Four Elements of Successful Communication

I’ve written many times about communicating effectively, including here, here, and here. That’s all useful information which you may want to review.

Now I’d like to take a different tack and talk about four key considerations that will help you improve your ability to communicate effectively, getting your messages across and reaching the agreements you seek.

You can focus on these four elements individually, or you can keep them all in mind at once as you communicate, whichever makes more sense to you. The point is to cover all of this territory as you talk, negotiate, and collaborate with other people.

The net effect of paying attention to these considerations is to help ensure that all parties start on the same page, and from there can more readily move toward mutually compatible objectives.

These four elements of successful communication are:

What You Already Know

This element is centered on facts, actions, results, and plans. The goal is to agree on what actually has happened, is happening, and/or is likely to happen in the future.

For example, a truckload of goods actually reached its destination, or did not. A contract was signed, or was not. A building burned down, or did not. An acquisition will be made, or will not. And so forth.

There may be interpretations of what these facts, actions, results, and plans may mean, or portend. But before you ever get into the quagmire of differing interpretations, it’s extremely helpful to recognize objective conditions in the field, and agree on what they are.

Once the relevant facts, actions, results, and plans are laid out for everyone’s understanding and acceptance, it becomes possible to identify and categorize the information contained therein: the Who, What, Where, When, How, and Why that is verified and incontrovertible.

Itemizing this information in detail allows all the parties to the communication to feel more comfortable in their subsequent talks, negotiations, and collaborations because they are all acknowledging the same reality.

What You’d Like to Know

A second element that improves communication effectiveness is a focus on what remains to be learned or verified. In any pattern of facts, actions, results, and plans, there is often a great deal that is presently uncertain.

While you may not be able to nail down a particular fact, all parties to the communication can agree on what additional details would be valuable and important to determine. This creates a certain unity of mind with regard to the best ways to begin moving forward.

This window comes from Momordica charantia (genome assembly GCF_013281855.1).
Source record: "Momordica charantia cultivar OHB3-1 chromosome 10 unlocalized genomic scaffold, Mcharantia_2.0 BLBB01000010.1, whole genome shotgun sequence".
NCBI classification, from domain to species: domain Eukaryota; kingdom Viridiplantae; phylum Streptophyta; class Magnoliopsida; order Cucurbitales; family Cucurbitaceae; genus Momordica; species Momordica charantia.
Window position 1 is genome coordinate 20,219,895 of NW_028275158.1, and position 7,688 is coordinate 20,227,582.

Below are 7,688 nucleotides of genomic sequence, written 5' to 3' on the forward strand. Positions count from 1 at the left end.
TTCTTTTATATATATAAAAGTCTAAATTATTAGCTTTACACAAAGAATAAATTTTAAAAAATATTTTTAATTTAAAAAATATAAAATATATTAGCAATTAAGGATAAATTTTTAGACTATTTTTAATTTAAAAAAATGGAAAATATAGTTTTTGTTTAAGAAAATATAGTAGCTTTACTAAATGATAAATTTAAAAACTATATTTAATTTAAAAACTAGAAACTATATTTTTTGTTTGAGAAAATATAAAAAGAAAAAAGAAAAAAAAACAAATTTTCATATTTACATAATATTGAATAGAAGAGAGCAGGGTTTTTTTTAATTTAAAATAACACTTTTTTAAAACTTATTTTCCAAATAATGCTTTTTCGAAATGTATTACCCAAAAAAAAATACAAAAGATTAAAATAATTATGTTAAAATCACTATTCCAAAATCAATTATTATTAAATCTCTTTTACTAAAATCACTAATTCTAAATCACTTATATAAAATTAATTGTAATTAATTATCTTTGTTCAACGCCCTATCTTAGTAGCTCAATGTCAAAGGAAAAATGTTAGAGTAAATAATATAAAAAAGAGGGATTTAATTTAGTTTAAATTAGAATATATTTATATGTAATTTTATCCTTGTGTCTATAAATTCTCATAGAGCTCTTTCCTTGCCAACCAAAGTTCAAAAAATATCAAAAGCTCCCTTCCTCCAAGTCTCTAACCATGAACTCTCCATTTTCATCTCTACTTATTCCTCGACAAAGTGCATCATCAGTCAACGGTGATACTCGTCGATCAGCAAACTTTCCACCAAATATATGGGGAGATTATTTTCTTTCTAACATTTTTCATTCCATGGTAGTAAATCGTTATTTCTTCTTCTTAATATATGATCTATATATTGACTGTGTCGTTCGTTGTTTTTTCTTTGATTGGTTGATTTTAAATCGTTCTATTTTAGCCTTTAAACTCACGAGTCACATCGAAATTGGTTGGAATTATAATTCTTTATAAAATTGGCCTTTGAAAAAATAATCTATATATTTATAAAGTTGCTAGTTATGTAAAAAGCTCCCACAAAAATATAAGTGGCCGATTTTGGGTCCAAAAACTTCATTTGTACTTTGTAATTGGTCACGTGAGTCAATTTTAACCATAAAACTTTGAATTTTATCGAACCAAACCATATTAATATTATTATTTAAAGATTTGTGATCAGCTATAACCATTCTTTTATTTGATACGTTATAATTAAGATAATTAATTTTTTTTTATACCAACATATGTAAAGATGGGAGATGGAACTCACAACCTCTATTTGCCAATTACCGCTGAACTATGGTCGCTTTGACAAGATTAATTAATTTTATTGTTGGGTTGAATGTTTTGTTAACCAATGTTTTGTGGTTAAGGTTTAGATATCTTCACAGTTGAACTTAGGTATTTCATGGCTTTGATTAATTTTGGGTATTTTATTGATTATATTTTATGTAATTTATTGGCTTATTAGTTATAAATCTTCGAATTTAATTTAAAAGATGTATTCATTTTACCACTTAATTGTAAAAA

When you’re asking the same questions, all parties to the communication can more easily concentrate their effort and attention on gathering information that will help them determine best choices and next steps.


This element is centered not on objective reality, but on subjective reactions to the reality already agreed upon. Here, it’s not important for everyone to have the same feelings, or to agree on whether particular feelings are justified or appropriate.

Instead, the goal is simply for all parties involved in the communications process to hear and understand the other parties’ feelings, not just their own.

This is important not only because different feelings may create conflict, but also because feelings can subtly cloud and even distort judgments and thought processes. In addition, communications will be more effective when all parties accept that others’ feelings exist, and deserve consideration.


Another focus that boosts the effectiveness of your communications is the perceptions of each party involved.

Since perceptions are another subjective element, it’s not important that all parties to the communication share the same insights and sensitivities. It’s only important that everyone is aware of their own, and recognizes the differences between their own and others’ perceptions.

Too often, people engaged in challenging talks, negotiations, and collaborations focus on driving forward their own points of view, and give short shrift to unseen obstacles that impede clear communications. That’s sometimes unavoidable. But focusing on perceptions tends to ease the way forward by helping all parties to hear, and to feel heard.  

These four elements of communication exist, but are too often ignored or undervalued in your work and your life. By paying sufficient attention to them, you lay the groundwork for heart-to-heart sharing of ideas and information, points of view and value systems, suggestions and possibilities that can build bridges and strengthen ties between the parties. These are nearly always critically important foundations of successful communications.

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